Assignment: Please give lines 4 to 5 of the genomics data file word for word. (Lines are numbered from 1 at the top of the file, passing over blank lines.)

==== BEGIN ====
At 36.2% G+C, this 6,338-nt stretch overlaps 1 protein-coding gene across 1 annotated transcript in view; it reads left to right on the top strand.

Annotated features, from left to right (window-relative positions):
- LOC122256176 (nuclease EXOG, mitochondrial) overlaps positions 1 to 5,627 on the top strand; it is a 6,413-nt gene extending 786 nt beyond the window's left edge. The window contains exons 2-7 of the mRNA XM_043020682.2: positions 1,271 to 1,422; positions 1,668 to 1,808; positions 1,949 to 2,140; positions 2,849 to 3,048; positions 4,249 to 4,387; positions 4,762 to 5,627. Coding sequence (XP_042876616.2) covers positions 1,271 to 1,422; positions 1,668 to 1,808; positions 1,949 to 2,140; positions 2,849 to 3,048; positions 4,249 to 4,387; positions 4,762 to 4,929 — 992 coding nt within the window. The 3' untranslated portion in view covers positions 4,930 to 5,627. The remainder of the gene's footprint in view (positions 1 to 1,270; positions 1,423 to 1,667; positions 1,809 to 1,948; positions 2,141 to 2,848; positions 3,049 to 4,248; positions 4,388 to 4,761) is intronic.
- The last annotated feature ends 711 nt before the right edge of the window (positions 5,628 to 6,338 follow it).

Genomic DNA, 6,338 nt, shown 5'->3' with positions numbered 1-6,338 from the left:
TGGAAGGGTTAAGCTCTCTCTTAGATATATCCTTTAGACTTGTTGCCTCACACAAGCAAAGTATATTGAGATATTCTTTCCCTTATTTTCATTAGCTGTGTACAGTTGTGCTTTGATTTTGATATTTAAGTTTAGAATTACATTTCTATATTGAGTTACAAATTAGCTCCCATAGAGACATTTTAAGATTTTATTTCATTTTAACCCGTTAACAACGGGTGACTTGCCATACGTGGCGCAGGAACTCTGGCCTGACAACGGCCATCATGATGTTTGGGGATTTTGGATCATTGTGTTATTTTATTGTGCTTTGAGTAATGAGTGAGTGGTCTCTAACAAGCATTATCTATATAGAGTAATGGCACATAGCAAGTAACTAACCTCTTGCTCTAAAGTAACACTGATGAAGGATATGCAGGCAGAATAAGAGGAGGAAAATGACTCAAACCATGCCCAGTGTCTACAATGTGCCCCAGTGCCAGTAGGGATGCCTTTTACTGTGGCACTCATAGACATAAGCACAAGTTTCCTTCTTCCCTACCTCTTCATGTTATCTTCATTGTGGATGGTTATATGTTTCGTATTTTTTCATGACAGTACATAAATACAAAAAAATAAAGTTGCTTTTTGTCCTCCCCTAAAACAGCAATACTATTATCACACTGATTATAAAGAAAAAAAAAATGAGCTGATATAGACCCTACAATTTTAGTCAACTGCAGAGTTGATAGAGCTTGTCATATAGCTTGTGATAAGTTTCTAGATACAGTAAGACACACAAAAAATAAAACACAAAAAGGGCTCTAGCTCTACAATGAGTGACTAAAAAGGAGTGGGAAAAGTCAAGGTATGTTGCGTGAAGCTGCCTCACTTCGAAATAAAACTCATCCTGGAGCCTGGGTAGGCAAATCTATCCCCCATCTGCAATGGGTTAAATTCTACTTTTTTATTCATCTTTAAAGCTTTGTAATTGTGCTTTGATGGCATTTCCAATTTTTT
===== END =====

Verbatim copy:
- The last annotated feature ends 711 nt before the right edge of the window (positions 5,628 to 6,338 follow it).

Genomic DNA, 6,338 nt, shown 5'->3' with positions numbered 1-6,338 from the left: